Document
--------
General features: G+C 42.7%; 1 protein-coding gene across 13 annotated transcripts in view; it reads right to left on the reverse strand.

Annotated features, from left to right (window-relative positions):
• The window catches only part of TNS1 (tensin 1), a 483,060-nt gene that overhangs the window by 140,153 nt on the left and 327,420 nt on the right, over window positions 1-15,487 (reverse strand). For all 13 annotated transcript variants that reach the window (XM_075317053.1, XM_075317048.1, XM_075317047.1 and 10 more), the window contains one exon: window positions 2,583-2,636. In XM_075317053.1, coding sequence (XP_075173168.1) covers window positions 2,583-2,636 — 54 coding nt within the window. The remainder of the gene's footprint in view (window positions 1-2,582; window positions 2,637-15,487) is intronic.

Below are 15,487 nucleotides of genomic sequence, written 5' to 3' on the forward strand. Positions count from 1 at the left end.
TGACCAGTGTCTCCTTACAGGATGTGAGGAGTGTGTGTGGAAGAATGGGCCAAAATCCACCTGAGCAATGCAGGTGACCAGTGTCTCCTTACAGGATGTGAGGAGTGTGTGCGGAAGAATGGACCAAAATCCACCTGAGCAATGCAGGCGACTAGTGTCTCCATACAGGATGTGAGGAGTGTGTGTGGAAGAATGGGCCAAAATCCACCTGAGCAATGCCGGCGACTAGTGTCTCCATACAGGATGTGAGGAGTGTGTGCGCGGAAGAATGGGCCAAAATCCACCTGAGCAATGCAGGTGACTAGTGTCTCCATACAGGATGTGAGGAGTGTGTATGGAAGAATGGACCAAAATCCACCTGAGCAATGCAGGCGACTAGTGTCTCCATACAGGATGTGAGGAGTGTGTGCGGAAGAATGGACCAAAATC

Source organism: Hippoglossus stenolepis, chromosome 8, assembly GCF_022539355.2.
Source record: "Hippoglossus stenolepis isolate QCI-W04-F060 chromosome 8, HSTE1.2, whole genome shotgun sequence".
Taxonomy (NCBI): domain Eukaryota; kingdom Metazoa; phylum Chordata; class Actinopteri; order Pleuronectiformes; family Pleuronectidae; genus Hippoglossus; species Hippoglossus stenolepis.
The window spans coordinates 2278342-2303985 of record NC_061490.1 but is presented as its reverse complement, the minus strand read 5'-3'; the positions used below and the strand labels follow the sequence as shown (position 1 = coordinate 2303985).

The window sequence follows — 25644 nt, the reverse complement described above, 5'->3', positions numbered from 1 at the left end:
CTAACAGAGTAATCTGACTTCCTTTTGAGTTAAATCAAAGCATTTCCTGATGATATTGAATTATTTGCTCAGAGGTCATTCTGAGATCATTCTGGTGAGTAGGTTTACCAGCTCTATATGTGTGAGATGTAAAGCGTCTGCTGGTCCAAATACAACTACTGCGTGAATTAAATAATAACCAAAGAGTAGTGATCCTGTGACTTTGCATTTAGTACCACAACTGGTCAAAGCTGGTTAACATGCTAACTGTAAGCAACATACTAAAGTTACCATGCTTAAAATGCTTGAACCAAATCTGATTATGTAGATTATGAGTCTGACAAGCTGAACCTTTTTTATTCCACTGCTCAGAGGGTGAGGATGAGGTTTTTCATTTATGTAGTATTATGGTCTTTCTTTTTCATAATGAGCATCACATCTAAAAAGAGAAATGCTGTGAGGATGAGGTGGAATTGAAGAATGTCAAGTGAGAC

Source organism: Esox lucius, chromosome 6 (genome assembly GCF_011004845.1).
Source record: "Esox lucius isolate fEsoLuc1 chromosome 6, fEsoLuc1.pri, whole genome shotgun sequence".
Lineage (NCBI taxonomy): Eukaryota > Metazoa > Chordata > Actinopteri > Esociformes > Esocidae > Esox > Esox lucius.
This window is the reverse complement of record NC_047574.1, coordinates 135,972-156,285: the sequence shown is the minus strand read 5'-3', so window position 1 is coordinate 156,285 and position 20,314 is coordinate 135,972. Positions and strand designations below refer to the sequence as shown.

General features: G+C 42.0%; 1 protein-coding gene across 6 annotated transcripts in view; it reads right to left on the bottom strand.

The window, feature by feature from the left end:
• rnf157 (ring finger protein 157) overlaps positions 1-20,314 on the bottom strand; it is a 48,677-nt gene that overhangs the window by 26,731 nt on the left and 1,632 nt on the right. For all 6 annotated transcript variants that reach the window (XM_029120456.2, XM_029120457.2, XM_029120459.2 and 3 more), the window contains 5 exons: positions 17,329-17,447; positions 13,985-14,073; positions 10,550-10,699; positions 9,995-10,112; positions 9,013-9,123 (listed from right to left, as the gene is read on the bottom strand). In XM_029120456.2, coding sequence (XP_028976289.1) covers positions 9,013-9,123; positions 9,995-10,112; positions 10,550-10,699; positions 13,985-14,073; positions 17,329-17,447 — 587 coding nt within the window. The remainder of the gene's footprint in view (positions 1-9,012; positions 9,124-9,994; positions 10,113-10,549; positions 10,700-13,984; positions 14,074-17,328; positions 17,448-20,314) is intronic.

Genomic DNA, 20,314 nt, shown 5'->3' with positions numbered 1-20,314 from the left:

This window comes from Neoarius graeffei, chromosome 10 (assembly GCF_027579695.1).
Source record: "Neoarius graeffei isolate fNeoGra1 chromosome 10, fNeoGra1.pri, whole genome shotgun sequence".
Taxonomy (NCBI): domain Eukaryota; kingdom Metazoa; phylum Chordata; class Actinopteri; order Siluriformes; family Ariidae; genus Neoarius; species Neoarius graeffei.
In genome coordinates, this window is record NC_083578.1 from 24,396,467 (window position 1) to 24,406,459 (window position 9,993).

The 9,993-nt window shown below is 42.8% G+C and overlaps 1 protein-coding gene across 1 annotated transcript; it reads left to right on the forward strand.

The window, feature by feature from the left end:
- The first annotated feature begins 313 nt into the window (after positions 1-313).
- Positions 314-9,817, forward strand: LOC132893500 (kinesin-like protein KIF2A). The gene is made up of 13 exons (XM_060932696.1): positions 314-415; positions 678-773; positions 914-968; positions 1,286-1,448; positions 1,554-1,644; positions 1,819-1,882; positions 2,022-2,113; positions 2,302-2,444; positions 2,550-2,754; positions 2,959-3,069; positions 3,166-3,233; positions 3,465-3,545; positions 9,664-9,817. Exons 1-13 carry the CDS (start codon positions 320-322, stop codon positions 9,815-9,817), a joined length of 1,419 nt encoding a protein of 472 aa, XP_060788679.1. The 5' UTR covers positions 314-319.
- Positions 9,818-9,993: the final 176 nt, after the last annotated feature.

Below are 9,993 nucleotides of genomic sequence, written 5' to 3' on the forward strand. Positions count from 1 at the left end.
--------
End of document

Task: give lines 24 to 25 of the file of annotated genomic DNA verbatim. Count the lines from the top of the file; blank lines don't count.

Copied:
The 9,993-nt window shown below is 42.8% G+C and overlaps 1 protein-coding gene across 1 annotated transcript; it reads left to right on the forward strand.

The window, feature by feature from the left end: